Food poisoning has been in the news. Most recently, 150 people were sickened with salmonella after eating at Taco Bell restaurants. What is food poisoning? Do victims of food poisoning have legal rights?
Food poisoning or food borne illness occurs when food contaminated with bacteria, parasites or viruses is consumed. Typically, the contamination occurs as a result of improper food processing, handling, preparation or storage. Poisonous chemicals, pesticides, and other harmful substances can also cause food borne illness.
The U.S. Centers for Disease Control and Prevention (CDC) track food borne illnesses. In 2007, the CDC recorded more than 21,000 illnesses in about 1,100 outbreaks in 48 states and Puerto Rico. There were 18 deaths from food poisoning. However, the CDC believes that only about 5% of all food borne illnesses are ever reported. They estimate that 87 million cases of food-borne illness occur in the United States each year, including 371,000 hospitalizations and 5,700 deaths.
The CDC recently released a report that covers food poisoning outbreaks in 2007. An outbreak occurs when two or more people are sickened by the same food. The report shows that poultry is the leading culprit in food poisoning outbreaks. Chicken, turkey and other poultry accounted for 17 percent of the food-borne illness outbreaks reported to the government in 2007. Beef and leafy vegetables were close behind, at 16 percent and 14 percent. No cause was found for about one-third of food borne illnesses.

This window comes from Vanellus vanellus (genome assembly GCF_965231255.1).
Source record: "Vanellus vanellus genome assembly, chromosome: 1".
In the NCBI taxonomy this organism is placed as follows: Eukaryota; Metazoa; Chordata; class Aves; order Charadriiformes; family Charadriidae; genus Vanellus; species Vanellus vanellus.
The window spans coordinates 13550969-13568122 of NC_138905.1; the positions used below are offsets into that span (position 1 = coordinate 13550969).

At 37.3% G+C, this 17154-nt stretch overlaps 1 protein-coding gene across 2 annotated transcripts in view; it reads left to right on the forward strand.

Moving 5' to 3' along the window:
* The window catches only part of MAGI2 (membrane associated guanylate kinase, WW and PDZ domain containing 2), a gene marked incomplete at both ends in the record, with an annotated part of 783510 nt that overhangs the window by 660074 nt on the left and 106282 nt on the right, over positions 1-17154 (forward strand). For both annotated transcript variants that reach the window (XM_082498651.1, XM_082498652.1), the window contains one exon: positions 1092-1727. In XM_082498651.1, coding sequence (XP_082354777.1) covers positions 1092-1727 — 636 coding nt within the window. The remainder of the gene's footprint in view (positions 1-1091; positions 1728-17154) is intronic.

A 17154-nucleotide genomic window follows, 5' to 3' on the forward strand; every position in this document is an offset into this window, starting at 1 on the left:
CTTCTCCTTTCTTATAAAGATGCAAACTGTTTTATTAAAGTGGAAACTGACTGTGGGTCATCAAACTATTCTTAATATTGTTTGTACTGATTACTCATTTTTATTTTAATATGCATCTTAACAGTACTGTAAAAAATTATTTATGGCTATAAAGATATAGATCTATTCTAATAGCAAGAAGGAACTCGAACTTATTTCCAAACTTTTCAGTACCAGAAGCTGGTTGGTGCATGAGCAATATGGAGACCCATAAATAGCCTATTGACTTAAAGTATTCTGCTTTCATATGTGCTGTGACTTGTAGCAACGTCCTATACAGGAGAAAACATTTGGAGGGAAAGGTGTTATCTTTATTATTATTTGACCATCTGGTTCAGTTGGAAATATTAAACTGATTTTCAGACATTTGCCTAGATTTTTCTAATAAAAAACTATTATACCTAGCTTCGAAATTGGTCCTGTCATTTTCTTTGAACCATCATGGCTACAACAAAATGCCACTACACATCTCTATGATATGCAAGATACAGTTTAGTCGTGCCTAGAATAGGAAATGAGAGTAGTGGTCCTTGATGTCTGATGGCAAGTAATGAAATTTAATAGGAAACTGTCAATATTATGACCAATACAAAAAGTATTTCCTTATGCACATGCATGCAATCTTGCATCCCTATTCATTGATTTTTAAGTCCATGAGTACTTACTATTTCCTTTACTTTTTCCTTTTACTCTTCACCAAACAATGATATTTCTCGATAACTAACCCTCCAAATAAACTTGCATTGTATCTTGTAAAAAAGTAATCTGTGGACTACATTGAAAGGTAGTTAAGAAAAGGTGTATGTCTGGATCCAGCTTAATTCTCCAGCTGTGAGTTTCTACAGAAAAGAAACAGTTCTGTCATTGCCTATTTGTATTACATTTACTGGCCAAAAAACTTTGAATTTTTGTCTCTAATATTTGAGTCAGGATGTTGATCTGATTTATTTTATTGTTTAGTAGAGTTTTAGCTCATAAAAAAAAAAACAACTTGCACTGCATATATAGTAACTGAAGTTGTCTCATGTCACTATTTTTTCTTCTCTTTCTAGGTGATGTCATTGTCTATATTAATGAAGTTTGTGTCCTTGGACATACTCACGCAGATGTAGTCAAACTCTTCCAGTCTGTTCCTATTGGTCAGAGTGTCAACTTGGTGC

Poultry was also the leading source of food poisoning outbreaks in 2006.
Salmonella and other kinds of bacteria were responsible for about half of the outbreaks. Bacterial infections like salmonella are spread because of improper hygiene or improper cooking. Rodents in food packaging and distribution facilities are the most common source of Salmonella contamination. Salmonella was the cause in two of the largest food poisoning outbreaks of 2007: hummus and frozen pies.
Viruses, especially norovirus, caused about 40 percent of food borne illnesses. Norovirus is spread when food workers don't wash their hands.
Mushroom toxin or other chemical agents were to blame for 7 percent of outbreaks. Parasites accounted for 1 percent.
Several things can cause an outbreak. For example, an infected person might contaminate the food while handling it. A contaminated food may be left out a room temperature for hours, allowing bacteria to multiply. It may not be cooked enough to kill the bacteria.
The source food poisoning can be hard to trace because symptoms may appear several hours to several days after the contaminated food is eaten. Symptoms of food poisoning may include:
- Upset stomach
- Abdominal cramps
While anyone may contract food poisoning, pregnant women (and their fetuses), infants and children, the elderly, and the severely ill are at risk for severe complications, permanent disability, and even death.
Food poisoning is a serious injury. When manufacturers, growers, restaurateurs and retailers are negligent in ensuring proper food handling and hygiene, they may be considered liable for =damages when their tainted food is consumed by the public. If you or a family member has suffered from food poisoning from a pre-packaged food or from eating at an Ohio restaurant, you may have a question about your legal rights. Chester Law Group can help. Contact the Akron personal injury attorneys at Chester Law Group, 800-218-4243, to learn more.